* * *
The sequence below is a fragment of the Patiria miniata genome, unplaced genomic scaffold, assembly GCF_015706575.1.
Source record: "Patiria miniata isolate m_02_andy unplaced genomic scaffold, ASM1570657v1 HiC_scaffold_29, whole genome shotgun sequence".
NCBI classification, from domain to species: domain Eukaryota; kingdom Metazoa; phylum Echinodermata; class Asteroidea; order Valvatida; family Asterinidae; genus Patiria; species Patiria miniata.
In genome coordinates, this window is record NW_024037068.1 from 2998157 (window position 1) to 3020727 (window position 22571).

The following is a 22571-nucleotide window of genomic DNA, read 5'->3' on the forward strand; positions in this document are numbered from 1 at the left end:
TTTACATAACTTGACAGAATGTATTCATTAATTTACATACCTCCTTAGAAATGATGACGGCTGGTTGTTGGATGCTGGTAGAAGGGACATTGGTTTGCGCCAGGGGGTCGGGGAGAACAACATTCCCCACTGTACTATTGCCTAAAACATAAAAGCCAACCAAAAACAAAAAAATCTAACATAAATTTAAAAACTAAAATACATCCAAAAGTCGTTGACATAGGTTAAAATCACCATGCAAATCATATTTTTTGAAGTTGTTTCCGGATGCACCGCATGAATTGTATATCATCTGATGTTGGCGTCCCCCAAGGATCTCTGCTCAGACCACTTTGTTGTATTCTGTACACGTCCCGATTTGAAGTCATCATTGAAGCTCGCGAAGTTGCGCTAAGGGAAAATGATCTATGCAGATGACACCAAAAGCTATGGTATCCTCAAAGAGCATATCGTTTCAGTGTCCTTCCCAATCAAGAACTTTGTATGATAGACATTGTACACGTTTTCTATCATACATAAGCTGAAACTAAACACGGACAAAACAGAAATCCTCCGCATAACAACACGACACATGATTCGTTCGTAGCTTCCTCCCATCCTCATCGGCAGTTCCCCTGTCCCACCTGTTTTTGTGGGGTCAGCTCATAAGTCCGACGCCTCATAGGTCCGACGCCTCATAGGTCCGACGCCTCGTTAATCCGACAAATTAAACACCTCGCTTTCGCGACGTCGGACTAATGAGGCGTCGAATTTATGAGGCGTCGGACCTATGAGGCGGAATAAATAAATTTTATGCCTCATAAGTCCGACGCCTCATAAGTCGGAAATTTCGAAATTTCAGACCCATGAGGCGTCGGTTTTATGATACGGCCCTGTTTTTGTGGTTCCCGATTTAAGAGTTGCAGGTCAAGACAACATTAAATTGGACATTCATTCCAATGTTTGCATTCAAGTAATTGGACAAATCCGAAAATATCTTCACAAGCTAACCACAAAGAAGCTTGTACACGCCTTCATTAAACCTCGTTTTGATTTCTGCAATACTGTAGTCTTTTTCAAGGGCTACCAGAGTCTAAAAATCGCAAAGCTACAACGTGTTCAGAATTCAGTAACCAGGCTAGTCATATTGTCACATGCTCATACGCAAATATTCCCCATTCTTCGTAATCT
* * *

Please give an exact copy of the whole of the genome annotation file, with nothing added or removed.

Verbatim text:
The sequence below is a fragment of the Patiria miniata genome, unplaced genomic scaffold, assembly GCF_015706575.1.
Source record: "Patiria miniata isolate m_02_andy unplaced genomic scaffold, ASM1570657v1 HiC_scaffold_29, whole genome shotgun sequence".
NCBI classification, from domain to species: domain Eukaryota; kingdom Metazoa; phylum Echinodermata; class Asteroidea; order Valvatida; family Asterinidae; genus Patiria; species Patiria miniata.
In genome coordinates, this window is record NW_024037068.1 from 2998157 (window position 1) to 3020727 (window position 22571).

The following is a 22571-nucleotide window of genomic DNA, read 5'->3' on the forward strand; positions in this document are numbered from 1 at the left end:
TTTACATAACTTGACAGAATGTATTCATTAATTTACATACCTCCTTAGAAATGATGACGGCTGGTTGTTGGATGCTGGTAGAAGGGACATTGGTTTGCGCCAGGGGGTCGGGGAGAACAACATTCCCCACTGTACTATTGCCTAAAACATAAAAGCCAACCAAAAACAAAAAAATCTAACATAAATTTAAAAACTAAAATACATCCAAAAGTCGTTGACATAGGTTAAAATCACCATGCAAATCATATTTTTTGAAGTTGTTTCCGGATGCACCGCATGAATTGTATATCATCTGATGTTGGCGTCCCCCAAGGATCTCTGCTCAGACCACTTTGTTGTATTCTGTACACGTCCCGATTTGAAGTCATCATTGAAGCTCGCGAAGTTGCGCTAAGGGAAAATGATCTATGCAGATGACACCAAAAGCTATGGTATCCTCAAAGAGCATATCGTTTCAGTGTCCTTCCCAATCAAGAACTTTGTATGATAGACATTGTACACGTTTTCTATCATACATAAGCTGAAACTAAACACGGACAAAACAGAAATCCTCCGCATAACAACACGACACATGATTCGTTCGTAGCTTCCTCCCATCCTCATCGGCAGTTCCCCTGTCCCACCTGTTTTTGTGGGGTCAGCTCATAAGTCCGACGCCTCATAGGTCCGACGCCTCATAGGTCCGACGCCTCGTTAATCCGACAAATTAAACACCTCGCTTTCGCGACGTCGGACTAATGAGGCGTCGAATTTATGAGGCGTCGGACCTATGAGGCGGAATAAATAAATTTTATGCCTCATAAGTCCGACGCCTCATAAGTCGGAAATTTCGAAATTTCAGACCCATGAGGCGTCGGTTTTATGATACGGCCCTGTTTTTGTGGTTCCCGATTTAAGAGTTGCAGGTCAAGACAACATTAAATTGGACATTCATTCCAATGTTTGCATTCAAGTAATTGGACAAATCCGAAAATATCTTCACAAGCTAACCACAAAGAAGCTTGTACACGCCTTCATTAAACCTCGTTTTGATTTCTGCAATACTGTAGTCTTTTTCAAGGGCTACCAGAGTCTAAAAATCGCAAAGCTACAACGTGTTCAGAATTCAGTAACCAGGCTAGTCATATTGTCACATGCTCATACGCAAATATTCCCCATTCTTCGTAATCT